[Foundation-l] GFDL Q&A update and question

Thomas Dalton thomas.dalton at gmail.com
Thu Jan 8 22:16:43 UTC 2009

>> We discussing a move to CC-****BY****-SA, attribution is still
>> required.
> Maybe, but that's not what the FAQ says.

Um... yes it is...

>> I'm not an expert on the attribution requirements of
>> CC-BY-SA (I've just read them, but it isn't entirely clear to me
>> whether Original Author is, in the context of a wiki, just the latest
>> editor or all editors),
> Yes, CC-BY-SA is extremely confusing on this point.  That's another reason
> not to use it.
>> but it seems clear to me that we can require
>> people to link back to Wikipedia (in particular, the history page) so
>> that everyone is, at least indirectly, attributed. Given that that's
>> how most people are using the GFDL anyway, I really don't see the
>> problem.
> There are very few offline reusers of Wikipedia content.  I know of none
> that are using more than de minimis portions of my content without
> attributing me.  If you know of any, please, tell me who they are, and I'll
> send a cease and desist to them.
> This switch to CC-BY-SA is clearly going to open the door for offline
> reusers to use Wikipedia content without attributing authors beyond listing
> one or more URLs.  In fact, it's quite clear from discussions which have
> taken place on this list that this is the main point of making the switch.
> The WMF condoning and facilitating such behavior is absolutely unacceptable,
> no matter how many people "vote" to do so.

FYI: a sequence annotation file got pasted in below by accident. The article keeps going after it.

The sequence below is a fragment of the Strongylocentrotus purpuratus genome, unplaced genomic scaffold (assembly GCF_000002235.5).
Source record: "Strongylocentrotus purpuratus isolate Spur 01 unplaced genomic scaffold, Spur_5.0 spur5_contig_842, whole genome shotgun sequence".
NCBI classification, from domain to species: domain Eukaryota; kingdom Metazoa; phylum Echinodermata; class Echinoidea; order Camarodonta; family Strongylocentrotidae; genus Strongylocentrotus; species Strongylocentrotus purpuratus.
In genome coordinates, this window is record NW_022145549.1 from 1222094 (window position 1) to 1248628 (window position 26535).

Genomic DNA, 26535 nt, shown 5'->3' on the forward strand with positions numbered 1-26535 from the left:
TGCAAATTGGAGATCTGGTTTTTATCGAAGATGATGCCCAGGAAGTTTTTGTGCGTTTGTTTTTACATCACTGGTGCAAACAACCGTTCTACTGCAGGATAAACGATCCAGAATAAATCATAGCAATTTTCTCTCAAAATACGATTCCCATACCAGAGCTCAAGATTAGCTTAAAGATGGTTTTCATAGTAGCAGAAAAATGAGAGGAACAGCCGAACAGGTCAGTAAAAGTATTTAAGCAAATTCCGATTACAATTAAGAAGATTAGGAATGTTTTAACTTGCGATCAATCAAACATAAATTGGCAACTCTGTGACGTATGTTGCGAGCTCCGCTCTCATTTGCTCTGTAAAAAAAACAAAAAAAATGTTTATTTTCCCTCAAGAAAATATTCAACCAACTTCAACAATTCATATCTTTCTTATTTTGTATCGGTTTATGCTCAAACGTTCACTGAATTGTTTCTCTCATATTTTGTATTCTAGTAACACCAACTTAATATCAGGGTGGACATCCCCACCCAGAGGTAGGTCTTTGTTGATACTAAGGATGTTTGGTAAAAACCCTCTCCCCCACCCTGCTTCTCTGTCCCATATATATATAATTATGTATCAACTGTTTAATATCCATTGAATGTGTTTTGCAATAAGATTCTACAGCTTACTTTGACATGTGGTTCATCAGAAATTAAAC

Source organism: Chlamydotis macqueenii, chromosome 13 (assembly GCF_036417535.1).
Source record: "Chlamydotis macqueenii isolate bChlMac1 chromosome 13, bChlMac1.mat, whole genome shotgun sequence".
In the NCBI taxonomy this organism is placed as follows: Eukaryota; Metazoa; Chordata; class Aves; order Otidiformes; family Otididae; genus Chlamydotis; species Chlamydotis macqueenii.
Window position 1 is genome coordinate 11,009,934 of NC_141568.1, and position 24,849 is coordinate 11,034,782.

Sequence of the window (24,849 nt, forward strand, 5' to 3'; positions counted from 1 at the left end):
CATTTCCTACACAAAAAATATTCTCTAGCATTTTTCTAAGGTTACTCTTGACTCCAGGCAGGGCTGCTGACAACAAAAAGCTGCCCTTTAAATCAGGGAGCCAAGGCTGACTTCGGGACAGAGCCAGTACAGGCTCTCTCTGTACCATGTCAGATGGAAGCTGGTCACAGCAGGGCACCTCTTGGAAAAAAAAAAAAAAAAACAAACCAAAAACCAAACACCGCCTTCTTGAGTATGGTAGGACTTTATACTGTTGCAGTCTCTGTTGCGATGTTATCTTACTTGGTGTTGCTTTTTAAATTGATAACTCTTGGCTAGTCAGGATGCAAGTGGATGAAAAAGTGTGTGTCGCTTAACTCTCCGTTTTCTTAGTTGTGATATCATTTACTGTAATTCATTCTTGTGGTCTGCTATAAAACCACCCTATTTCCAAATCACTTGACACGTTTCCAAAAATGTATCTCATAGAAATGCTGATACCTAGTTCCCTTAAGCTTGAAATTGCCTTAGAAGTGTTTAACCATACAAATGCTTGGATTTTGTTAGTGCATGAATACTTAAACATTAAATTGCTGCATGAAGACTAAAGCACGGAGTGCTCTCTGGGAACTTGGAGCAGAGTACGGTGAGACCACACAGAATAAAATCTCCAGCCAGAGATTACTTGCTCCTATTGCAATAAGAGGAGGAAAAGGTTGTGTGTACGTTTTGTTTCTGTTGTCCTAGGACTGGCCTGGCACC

I don't think that's clear at all. I don't know how many authors you
are meant to attribute things to under CC-BY-SA, it may well be all of
them. I need to do more research (or, I need someone to tell me the

> You actually seem to recognize this to some extent, in that you realize that
> a 51% vote is not sufficient.  But then you randomly pick 60% as a magic
> threshold to use instead.  You welcomed alternate suggestions with actual
> reasons, and I gave you one.  100%, because you shouldn't purport to take
> away someone's right to attribution without their permission.

My reason for thinking we need more than 50% has nothing to do with
the acceptability or otherwise of the proposal but rather, as I said,
our tradition of favouring the status quo. Yes, you gave a number with
a reason, thank you for that, I just disagree with the reason.

> Even Mike Godwin seemed to recognize this principle in his early discussions
> on the topic, when he suggested that there would be a way to opt-out of the
> relicensing.  But my single question which I presented for the FAQ was left
> unanswered.  How can I opt out?

I'm not sure Mike was thinking clearly when he said that - I don't see
any way someone that has made a significant number of edits could
opt-out. The work required in tracing what parts of what articles are
derivative of your edits would make removing your edits infeasible, so
every article you've edited would have to remain under only GFDL,
which dramatically reduces the usefulness of the changeover. And
that's before we consider articles that have been merged and other
means by which text is moved from one article to another.

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